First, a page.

Whiplash: Whiplash is a common cause of DDD.

Infection: An infection in the spine can also cause DDD.

Trauma: Accidents that involve a hard blow to the back or upper body, such as those caused by accidents, may also lead to degenerative disc disease and pain.

Smoking: Smoking is another risk factor for DDD. According to researchers, smokers are more likely to develop the condition than nonsmokers.

Jobs with heavy lifting: People who work in heavy lifting jobs may also be at risk for DDD.

Exposure to certain chemicals, such as pesticides or solvents, can lead to degenerative disc disease by causing cell damage.

Extreme stress: Intense stress can also damage discs, leading to DDD.

Obesity: Being obese can put more strain on the spine and cause degenerative disc disease.

Exercising too much or too little: While too much exercising may not be best for your body, not exercising enough to keep muscles active can cause loss of muscle tone, which may lead to disc degeneration.

Sports/Physical Activity: Sports or activities, such as weightlifting, which place excess strain on the discs, are associated with DDD.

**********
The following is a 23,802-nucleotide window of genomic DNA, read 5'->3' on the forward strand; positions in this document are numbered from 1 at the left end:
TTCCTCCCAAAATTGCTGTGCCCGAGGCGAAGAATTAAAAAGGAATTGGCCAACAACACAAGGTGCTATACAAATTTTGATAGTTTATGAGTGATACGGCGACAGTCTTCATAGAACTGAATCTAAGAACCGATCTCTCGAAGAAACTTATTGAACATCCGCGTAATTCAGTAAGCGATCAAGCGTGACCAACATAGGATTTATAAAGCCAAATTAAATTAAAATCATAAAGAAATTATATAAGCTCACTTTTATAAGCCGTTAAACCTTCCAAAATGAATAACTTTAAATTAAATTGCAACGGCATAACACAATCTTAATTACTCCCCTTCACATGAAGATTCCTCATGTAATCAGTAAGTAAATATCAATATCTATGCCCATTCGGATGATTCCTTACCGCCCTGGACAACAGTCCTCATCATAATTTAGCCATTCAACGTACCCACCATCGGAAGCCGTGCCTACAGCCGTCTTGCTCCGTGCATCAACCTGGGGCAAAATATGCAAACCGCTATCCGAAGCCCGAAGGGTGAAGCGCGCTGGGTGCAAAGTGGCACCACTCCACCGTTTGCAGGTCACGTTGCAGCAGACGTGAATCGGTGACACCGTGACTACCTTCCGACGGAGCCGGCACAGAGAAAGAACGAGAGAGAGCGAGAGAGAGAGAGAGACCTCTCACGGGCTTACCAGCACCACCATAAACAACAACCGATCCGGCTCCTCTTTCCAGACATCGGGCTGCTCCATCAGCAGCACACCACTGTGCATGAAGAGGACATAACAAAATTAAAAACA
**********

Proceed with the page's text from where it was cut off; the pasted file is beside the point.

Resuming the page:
Age: Age is a factor because it causes natural changes in the spine that can lead to DDD.

As you can see, there are many causes of degenerative disc disease.

These questions are often linked when discussing DDD.

What is a herniated disk?

Herniated disc pressing on spinal nerveHerniated disks occur when the outer lining of one of the spinal discs tears, and a portion of that disc pushes out into the soft center, which causes it to push against a nearby nerve. When this occurs, the result can be back pain or leg pain, depending on your location in the spine.

Herniated disks can occur in any part of the spine but are most common in the lower back (lumbar region).

What is a bulging disc?

Bulging discA bulging disc also occurs when a tear develops in the outer protective lining of a spinal disc and allows some of that material to push out into the soft middle of the disc. This material in the center of the disc presses against a nearby nerve causing possible pain in your back and leg.

Although similar to a herniated disk, you cannot see bulging discs with an MRI or CT Scan, so they are referred to as “hidden” hernias.

What is the difference between DDD and osteoarthritis?

Degenerative Disc Disease is the thinning of the cushioning disc between two vertebrae. As these discs degenerate, they can create bone spurs where the vertebrae contact, which may press on nerves and cause pain.

Although arthritis can cause similar symptoms, it generally affects both sides of the involved joint and other joints in the body.

What is sciatica?

Sciatica occurs when one or more discs along the spine push against a nearby nerve, causing pain that starts in your lower back and shoots down into your buttock, upper leg, and even sometimes to your foot.

This condition is commonly associated with herniated disc and degenerative disc disease.